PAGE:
Mr. KENNEDY. Mr. President, I regard the statement made by the Senator from Pennsylvania as the most unfair, distorted, and malignant attack I have heard in 14 years in politics. I have received very recently a wire from Mr. Frank Montero, who heads the African-American Students Foundation, dated August 16 and received the 17th.
Senator Hugh Scott, of Pennsylvania, has announced in Washington earlier today that the State Department has offered $100,000 to the African-American Students Foundation, Inc., to airlift 250 east African students to the United States this September. May I say Mr. Robinson arranged for Mr. Montero to see the Vice President in late June. The Vice President stated he was interested in the program, and I believe he was, and he referred Mr. Montero to Mr. Satterthwaite, who is Assistant Secretary of State for Africa. Mr. Satterthwaite, after considering the matter, wrote a letter to Mr. Montero, which I have here, in which he stated the State Department, because of other commitments, would not be able to participate in the airlift of these students.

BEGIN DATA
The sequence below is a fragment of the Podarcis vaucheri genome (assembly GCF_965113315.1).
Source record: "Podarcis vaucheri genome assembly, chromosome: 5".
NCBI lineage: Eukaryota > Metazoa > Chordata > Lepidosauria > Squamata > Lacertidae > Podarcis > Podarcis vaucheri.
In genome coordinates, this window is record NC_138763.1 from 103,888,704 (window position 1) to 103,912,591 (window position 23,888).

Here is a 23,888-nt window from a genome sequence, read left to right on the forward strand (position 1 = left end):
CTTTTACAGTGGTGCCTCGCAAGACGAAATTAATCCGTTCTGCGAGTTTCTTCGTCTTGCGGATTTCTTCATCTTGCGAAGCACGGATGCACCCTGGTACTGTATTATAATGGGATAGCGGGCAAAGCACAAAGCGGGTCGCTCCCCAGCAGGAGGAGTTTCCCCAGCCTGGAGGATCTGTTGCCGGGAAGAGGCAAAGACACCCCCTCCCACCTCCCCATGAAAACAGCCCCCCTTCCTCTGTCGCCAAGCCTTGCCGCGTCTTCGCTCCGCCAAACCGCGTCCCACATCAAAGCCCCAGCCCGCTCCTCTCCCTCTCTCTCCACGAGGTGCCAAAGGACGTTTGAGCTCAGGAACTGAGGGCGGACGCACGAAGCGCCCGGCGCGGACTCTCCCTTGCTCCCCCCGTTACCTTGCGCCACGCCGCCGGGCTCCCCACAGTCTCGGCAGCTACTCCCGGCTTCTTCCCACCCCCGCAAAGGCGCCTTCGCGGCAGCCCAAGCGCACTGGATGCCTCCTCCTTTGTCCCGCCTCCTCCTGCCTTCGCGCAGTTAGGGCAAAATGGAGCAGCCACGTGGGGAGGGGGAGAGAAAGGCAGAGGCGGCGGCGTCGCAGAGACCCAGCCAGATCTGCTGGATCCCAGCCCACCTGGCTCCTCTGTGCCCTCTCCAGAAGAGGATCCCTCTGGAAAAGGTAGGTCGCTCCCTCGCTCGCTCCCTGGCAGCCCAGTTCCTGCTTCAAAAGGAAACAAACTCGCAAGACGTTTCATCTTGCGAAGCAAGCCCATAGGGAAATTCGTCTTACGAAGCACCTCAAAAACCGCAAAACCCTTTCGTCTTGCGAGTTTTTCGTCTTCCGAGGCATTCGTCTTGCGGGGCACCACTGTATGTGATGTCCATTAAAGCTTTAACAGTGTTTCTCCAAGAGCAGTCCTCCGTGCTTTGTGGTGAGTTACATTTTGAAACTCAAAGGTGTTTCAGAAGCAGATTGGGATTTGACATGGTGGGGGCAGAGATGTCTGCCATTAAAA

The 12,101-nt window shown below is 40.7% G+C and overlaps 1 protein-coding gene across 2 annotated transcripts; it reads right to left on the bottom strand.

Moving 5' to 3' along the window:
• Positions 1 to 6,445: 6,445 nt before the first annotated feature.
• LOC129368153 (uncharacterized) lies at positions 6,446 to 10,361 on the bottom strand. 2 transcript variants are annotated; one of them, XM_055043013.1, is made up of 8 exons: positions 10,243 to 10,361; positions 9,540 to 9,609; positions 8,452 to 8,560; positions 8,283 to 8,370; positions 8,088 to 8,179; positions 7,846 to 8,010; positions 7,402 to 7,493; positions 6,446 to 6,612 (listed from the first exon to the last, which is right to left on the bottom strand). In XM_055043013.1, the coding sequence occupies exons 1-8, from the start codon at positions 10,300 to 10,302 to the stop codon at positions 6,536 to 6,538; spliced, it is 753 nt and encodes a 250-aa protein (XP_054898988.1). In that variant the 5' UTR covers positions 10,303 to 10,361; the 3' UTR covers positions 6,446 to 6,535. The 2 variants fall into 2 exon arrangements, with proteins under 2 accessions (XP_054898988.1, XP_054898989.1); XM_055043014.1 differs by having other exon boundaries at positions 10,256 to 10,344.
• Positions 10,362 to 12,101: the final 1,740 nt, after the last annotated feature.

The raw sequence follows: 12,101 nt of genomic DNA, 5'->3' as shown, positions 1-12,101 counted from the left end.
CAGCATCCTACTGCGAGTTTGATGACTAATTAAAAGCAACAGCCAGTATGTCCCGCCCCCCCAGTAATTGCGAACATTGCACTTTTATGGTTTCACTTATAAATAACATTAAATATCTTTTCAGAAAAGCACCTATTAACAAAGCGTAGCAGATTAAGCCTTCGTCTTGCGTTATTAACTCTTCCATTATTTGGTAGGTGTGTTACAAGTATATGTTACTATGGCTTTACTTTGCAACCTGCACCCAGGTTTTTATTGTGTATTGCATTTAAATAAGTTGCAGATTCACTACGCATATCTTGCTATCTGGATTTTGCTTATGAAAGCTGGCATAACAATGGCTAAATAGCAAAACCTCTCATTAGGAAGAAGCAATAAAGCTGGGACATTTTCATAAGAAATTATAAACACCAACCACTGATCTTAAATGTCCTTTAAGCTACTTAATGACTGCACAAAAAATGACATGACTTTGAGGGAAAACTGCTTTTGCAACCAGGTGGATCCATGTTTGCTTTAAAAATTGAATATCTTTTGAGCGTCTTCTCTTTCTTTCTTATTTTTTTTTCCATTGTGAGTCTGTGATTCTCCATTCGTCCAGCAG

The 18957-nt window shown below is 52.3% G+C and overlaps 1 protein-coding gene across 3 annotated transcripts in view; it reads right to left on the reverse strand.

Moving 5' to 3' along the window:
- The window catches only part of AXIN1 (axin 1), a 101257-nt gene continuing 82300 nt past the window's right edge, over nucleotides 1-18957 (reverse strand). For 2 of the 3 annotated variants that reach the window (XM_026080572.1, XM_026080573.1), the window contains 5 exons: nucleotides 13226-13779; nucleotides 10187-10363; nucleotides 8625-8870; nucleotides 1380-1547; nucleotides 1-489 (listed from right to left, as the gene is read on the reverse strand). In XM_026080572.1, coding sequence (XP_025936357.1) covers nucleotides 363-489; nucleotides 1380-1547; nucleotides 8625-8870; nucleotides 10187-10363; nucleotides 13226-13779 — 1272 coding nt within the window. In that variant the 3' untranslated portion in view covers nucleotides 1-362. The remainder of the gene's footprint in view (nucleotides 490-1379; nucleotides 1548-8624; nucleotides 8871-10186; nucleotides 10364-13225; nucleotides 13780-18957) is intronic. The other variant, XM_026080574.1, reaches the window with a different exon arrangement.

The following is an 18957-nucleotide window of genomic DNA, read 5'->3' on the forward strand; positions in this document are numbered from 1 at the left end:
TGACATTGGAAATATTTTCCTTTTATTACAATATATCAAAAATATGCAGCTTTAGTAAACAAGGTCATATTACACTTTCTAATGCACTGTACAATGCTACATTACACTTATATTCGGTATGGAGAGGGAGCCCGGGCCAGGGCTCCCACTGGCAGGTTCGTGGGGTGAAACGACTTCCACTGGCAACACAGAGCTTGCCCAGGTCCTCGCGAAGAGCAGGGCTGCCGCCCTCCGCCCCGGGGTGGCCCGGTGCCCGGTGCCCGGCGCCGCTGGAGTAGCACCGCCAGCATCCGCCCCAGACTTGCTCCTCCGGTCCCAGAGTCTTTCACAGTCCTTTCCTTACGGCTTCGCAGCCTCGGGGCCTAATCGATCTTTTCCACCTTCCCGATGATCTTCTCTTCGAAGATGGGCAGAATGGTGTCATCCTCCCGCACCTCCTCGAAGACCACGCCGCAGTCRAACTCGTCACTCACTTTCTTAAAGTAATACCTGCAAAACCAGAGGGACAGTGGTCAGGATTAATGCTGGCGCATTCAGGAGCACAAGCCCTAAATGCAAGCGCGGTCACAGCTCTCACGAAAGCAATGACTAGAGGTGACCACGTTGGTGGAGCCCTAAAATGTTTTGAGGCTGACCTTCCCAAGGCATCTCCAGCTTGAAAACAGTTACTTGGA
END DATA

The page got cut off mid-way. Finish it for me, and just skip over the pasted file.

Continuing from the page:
We appreciate Senator Scott's announcement of the State Department's belated offer in this matter.
This offer however was only made after the foundation, which had repeatedly requested help during the past 12 months and finally turned down late last month was successful in obtaining a grant of $100,000 from a private foundation. This private foundation has also agreed to provide continuing support for these students during their next 4 years in this country.
It is therefore regrettable that Senator Scott would attempt to reap political advantage from this nonpolitical educational program which originated out of the initiative and partnership of responsible east and central African leaders and private American citizens.
The fact is the State Department has repeatedly turned a cold shoulder to the airlift Africa program.
When an emergency situation developed and it appeared that the students would be unable to come to the United States to take advantage of the scholarships so generously offered by more than 200 American colleges and institutions, we turned to a number of private foundations and individuals for help and finally were successful in obtaining the funds.